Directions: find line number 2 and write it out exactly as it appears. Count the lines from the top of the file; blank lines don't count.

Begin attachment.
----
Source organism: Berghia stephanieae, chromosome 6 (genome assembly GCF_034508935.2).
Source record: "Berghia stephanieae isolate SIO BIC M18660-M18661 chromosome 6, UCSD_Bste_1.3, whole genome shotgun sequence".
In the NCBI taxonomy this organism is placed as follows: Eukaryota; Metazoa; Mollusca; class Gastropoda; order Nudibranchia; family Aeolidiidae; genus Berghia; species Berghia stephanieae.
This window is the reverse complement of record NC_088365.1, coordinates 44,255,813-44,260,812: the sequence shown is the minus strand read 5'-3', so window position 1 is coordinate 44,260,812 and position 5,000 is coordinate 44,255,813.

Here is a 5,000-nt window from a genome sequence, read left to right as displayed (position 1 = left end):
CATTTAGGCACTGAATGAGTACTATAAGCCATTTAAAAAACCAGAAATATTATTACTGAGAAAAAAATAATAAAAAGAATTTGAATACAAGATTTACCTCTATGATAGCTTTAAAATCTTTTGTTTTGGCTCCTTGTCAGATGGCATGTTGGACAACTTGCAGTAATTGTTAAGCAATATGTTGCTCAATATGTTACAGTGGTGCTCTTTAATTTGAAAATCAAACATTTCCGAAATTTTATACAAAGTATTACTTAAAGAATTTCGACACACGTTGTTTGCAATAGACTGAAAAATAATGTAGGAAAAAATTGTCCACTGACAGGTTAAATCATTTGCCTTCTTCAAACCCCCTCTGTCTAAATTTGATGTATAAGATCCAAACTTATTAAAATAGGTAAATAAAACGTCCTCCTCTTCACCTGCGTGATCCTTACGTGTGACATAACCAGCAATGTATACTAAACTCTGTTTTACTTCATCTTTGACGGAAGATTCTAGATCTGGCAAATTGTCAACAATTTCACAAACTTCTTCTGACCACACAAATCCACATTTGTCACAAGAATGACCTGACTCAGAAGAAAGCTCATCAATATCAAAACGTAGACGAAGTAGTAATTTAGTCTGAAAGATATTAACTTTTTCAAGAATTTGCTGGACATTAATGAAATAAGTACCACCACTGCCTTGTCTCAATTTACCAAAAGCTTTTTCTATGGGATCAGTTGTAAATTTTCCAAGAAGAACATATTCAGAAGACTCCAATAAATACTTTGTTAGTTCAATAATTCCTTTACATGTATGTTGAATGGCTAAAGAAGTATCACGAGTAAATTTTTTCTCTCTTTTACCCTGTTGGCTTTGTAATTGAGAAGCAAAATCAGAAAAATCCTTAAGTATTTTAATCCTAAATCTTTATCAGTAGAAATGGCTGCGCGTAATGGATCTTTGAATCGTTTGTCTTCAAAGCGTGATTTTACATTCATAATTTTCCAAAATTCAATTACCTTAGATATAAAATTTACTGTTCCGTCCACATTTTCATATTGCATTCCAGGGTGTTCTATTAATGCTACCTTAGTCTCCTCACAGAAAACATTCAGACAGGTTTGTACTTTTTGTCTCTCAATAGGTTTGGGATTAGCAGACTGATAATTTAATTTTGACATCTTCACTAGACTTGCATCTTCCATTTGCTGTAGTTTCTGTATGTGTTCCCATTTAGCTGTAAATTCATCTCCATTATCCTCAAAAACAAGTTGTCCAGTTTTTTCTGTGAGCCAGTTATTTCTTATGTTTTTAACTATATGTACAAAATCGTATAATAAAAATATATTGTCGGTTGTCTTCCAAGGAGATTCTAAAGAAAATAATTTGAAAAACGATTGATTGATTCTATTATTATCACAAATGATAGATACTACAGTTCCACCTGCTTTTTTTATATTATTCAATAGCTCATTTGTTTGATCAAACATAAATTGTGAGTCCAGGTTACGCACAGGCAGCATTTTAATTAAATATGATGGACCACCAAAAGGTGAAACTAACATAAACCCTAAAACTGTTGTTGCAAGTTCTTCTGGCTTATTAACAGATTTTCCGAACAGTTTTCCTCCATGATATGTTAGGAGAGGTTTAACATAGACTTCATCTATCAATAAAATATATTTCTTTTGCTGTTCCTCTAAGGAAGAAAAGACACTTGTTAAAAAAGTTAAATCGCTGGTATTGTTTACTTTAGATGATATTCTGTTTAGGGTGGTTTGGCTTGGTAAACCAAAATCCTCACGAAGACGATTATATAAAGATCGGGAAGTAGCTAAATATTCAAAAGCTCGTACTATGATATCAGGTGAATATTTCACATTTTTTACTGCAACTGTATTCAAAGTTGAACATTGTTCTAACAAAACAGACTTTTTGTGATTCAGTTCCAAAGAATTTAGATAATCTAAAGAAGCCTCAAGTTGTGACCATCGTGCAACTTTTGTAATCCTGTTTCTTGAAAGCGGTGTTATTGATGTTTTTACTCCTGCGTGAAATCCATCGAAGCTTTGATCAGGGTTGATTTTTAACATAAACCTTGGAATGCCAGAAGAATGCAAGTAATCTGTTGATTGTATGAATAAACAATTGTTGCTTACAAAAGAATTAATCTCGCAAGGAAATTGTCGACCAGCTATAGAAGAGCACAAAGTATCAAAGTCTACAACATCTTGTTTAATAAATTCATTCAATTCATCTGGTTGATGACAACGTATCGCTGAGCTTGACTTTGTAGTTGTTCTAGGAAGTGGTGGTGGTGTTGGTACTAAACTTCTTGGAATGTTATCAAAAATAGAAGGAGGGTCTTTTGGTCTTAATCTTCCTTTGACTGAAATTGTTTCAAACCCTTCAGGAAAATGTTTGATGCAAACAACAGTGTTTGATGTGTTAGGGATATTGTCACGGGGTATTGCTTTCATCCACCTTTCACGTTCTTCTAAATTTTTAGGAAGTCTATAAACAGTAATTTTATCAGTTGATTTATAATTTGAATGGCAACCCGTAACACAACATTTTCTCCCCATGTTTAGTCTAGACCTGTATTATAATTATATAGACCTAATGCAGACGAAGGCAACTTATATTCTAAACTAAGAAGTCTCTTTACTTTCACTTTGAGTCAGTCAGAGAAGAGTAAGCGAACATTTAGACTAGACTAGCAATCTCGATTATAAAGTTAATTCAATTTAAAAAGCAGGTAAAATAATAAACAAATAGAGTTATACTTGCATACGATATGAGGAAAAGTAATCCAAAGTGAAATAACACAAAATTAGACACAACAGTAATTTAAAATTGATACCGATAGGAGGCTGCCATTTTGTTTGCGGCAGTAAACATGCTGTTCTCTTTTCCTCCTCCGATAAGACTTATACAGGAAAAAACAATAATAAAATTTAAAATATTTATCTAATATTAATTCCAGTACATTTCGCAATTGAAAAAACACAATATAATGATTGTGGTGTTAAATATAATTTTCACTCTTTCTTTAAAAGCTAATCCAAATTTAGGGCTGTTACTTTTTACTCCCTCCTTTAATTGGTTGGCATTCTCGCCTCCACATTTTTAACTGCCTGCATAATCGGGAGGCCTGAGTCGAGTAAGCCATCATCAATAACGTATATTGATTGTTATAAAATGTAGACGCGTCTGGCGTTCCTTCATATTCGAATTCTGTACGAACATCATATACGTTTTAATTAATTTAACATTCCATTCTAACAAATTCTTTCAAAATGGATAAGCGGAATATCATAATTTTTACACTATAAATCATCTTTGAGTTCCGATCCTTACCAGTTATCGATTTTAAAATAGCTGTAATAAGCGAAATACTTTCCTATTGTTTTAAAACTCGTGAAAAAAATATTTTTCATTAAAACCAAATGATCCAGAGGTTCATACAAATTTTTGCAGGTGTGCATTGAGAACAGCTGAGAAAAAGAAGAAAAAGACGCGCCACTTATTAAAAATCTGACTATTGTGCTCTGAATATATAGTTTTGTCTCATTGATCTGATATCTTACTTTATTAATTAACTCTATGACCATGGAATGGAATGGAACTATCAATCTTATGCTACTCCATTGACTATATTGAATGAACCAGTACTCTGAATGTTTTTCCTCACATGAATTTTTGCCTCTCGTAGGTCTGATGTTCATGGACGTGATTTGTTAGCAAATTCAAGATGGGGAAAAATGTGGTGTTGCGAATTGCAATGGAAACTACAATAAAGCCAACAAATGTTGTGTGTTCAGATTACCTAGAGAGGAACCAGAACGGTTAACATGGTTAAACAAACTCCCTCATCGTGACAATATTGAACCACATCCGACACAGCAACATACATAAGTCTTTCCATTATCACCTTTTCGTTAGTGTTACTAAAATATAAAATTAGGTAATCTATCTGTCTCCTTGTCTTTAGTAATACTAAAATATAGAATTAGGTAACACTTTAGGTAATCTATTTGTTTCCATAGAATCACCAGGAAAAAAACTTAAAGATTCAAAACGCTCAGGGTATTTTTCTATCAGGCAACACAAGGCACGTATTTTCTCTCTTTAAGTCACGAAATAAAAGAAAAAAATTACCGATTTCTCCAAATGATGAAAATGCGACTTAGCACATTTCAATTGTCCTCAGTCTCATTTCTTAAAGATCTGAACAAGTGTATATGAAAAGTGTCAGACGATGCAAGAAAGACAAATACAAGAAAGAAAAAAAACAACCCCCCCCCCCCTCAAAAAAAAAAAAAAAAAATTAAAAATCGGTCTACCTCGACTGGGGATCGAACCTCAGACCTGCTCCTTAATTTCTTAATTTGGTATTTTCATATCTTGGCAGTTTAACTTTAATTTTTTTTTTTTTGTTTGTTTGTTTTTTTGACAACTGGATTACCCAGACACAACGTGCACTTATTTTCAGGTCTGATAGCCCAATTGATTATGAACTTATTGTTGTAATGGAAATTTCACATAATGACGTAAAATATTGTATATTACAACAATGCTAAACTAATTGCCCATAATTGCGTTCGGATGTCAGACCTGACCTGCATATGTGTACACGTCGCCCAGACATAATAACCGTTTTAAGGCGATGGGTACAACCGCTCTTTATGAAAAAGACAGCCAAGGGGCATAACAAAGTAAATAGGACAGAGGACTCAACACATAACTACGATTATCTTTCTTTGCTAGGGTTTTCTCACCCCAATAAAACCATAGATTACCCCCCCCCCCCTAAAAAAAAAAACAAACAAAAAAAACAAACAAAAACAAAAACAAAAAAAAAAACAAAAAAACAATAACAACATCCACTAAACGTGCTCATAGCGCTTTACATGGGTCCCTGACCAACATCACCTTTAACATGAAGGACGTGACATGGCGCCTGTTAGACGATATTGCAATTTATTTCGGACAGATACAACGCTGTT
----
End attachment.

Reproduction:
Source record: "Berghia stephanieae isolate SIO BIC M18660-M18661 chromosome 6, UCSD_Bste_1.3, whole genome shotgun sequence".